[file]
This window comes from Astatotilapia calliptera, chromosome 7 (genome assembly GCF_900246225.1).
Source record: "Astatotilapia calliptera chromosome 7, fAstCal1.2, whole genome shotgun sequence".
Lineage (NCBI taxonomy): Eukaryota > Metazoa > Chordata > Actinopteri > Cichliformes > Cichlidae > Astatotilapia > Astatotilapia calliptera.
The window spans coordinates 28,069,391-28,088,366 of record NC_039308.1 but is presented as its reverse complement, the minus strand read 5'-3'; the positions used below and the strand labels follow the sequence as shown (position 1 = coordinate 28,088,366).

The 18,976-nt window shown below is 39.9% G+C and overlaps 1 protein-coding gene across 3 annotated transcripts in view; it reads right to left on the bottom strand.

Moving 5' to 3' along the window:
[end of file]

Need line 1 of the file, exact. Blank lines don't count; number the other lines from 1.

This window comes from Astatotilapia calliptera, chromosome 7 (genome assembly GCF_900246225.1).